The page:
government affairs blog
Last week, the Massachusetts legislature’s Joint Committee on Professional Licensure and Consumer Protection held yet another hearing on Right to Repair. While a great many people thought that the issue was settled when the commonwealth’s voters overwhelmingly approved a referendum establishing a requirement that car companies share repair and diagnostic information, tools and software with independent shops and car owners, there is still unfinished business to settle in the long-fought battle over the issue.
As most AAIA members are aware, the Right to Repair Coalition in Massachusetts and the car companies reached an historic agreement on right to repair in late July 2012. That agreement was enacted by the Massachusetts legislature on July 31 of last year in the closing hours of the session and was signed by the governor on Aug. 7. However, the agreement and subsequent enactment of legislation came too late to remove the referendum from the Nov. 6 ballot. Not surprisingly, the referendum was approved by the voters by an 85-15 percent margin, the largest in commonwealth history. So now Massachusetts has two Right to Repair laws which, while similar in purpose, have some differences in scope and in how the requirements are implemented.
Both laws immediately require that independent shops have full and affordable access to the information, tools and software to work on late model vehicles. Both bills further require that car companies maintain all of their information and software in a cloud that an independent shops can obtain using a generic PC, and which utilizes a standardize vehicle interface known as J2534. However, the ballot measure implements this requirement by model 2015 and the bill by model year 2018. The ballot measure also covers motorcycles and trucks, a requirement that was removed from the law that passed the legislature.
One other issue that was raised during the hearing was telematics. Telematics is the ability for a vehicle to send information regarding diagnostics, mileage and GPS wirelessly to the vehicle manufacturer. Absent access to this information, car companies will have the ability to provide services direct to the motorists, providing a competitive advantage to their franchised dealers in communicating directly with motorists regarding the service needs of their vehicle. Obviously, the issue raises competitive flags for many in the aftermarket, including AAIA. Although neither Right to Repair law addresses the need for the aftermarket to have access to telematic system, it is an issue that was discussed during the hearing and will likely be the subject of future conversations between the aftermarket and the car companies.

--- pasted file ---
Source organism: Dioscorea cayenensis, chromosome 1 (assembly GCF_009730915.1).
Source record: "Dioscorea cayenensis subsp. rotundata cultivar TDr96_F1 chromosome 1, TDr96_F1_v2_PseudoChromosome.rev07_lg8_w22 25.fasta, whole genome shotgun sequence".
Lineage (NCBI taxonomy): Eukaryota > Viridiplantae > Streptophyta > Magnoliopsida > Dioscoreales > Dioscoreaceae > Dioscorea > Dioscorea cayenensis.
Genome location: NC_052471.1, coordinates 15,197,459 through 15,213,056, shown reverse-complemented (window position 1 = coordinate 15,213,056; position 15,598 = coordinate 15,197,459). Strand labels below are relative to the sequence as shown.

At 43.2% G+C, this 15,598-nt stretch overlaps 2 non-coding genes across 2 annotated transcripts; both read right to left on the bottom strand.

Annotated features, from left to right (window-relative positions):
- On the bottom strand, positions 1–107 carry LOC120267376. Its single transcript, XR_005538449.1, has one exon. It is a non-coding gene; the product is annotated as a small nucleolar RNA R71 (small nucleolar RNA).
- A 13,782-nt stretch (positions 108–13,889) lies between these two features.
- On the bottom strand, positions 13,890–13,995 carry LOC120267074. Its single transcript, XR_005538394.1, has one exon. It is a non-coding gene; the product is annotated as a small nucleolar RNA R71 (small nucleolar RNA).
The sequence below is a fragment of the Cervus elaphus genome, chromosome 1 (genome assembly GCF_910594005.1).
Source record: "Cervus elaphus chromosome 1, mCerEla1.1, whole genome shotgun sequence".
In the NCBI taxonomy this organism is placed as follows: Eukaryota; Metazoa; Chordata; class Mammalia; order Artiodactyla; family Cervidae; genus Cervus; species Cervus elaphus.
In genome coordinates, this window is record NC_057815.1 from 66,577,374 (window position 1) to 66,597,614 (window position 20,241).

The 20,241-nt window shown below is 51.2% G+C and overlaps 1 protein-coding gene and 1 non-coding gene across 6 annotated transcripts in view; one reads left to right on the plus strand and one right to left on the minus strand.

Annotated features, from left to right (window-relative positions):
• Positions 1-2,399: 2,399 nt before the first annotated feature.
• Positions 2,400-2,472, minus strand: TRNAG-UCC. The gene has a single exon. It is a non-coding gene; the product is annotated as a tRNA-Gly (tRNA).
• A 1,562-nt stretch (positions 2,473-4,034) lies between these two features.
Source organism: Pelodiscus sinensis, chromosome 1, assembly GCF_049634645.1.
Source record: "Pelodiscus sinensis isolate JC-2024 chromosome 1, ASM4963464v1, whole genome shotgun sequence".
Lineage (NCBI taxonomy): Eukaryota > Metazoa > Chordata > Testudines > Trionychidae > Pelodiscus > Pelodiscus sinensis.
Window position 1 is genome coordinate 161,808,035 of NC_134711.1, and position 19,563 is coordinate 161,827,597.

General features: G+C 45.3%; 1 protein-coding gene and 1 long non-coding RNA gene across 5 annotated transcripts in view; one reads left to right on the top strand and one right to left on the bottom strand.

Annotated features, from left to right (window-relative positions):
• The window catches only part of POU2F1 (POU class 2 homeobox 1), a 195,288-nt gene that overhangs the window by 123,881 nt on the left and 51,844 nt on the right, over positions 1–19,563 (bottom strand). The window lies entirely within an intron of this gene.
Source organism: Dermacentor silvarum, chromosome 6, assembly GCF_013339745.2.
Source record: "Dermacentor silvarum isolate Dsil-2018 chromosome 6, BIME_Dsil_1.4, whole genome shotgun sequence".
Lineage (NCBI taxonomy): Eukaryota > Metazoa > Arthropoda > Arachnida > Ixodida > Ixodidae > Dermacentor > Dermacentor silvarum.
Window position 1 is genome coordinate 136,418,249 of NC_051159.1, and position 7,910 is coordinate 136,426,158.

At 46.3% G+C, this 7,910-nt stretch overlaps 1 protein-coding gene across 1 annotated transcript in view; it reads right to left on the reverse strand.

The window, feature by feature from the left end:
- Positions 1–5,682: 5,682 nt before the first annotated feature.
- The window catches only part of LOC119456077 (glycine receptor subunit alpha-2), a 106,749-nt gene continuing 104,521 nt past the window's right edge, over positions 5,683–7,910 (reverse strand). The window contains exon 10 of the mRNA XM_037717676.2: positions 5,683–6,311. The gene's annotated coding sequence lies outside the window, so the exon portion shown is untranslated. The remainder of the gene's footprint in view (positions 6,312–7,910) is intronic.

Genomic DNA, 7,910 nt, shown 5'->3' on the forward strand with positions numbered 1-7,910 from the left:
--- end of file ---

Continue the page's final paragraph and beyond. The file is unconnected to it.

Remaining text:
While the hearing centered on many issues related to the Right to Repair law and the need for reconciliation of the two laws, it also became apparent from the discussion as to how far the Right to Repair issue has come. For years, legislators in Massachusetts debated whether they should be the first in the nation to enact Right to Repair legislation. Now there is a sense of pride over having successfully found a compromise that will become the model for either a national agreement or other state action on this issue. Clearly, the hard work put in by legislators, combined with the strong support by the voters for competition in the repair industry, has established a new benchmark. Hopefully that legacy will continue as the industry tackles future issues, such as telematics.
It is common in business to hear that it isn’t a matter of if you will be sued, but when. Since its passage in 1986, California’s Prop 65 has created a cottage industry of attorneys living off of that principle. Finally, in early May, California Governor Jerry Brown announced he would like to see changes to the state’s law to curb some of the financial incentives for invoking lawsuits under this premise. That announcement was a welcome sign from his office that there is finally recognition of the major problems the law has created for businesses either in California or those that sell products into the state.
Several automotive aftermarket companies have faced lawsuits over Prop 65 violations, spending hundreds of thousands of dollars in fees, only to be forced into a financial settlement. It is critical that businesses are well-informed about Prop 65, because ignorance is, unfortunately, not an acceptable defense in a California court.
Passed by voters in the ‘80s, the Safe Drinking Water and Toxic Enforcement Act of 1986 (Prop 65) established a list of chemicals known to cause cancer, birth defects or reproductive harm. The list is required to be updated by the California Office of Environmental Health Hazard Assessment (OEHHA) at least once a year and currently contains roughly 800 chemicals.
If you are a business in California or doing business in California, the OEHHA summarizes the requirements this way: “Businesses are required to provide a ‘clear and reasonable’ warning before knowingly and intentionally exposing anyone to a listed chemical.” The warning can be a label on a product, a notice in a workplace or other reasonable notifications.